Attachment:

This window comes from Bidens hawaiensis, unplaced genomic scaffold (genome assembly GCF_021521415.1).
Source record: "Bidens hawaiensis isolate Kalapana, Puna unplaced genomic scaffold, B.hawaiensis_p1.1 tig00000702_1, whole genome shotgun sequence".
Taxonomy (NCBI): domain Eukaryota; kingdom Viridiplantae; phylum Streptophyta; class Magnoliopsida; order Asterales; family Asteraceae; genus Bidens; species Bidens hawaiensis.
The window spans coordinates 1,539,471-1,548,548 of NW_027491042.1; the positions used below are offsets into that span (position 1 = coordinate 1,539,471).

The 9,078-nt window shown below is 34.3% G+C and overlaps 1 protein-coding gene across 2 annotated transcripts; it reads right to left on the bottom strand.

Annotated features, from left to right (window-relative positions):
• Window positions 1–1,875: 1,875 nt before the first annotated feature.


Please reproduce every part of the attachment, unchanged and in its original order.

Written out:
This window comes from Bidens hawaiensis, unplaced genomic scaffold (genome assembly GCF_021521415.1).
Source record: "Bidens hawaiensis isolate Kalapana, Puna unplaced genomic scaffold, B.hawaiensis_p1.1 tig00000702_1, whole genome shotgun sequence".
Taxonomy (NCBI): domain Eukaryota; kingdom Viridiplantae; phylum Streptophyta; class Magnoliopsida; order Asterales; family Asteraceae; genus Bidens; species Bidens hawaiensis.
The window spans coordinates 1,539,471-1,548,548 of NW_027491042.1; the positions used below are offsets into that span (position 1 = coordinate 1,539,471).

The 9,078-nt window shown below is 34.3% G+C and overlaps 1 protein-coding gene across 2 annotated transcripts; it reads right to left on the bottom strand.

Annotated features, from left to right (window-relative positions):
• Window positions 1–1,875: 1,875 nt before the first annotated feature.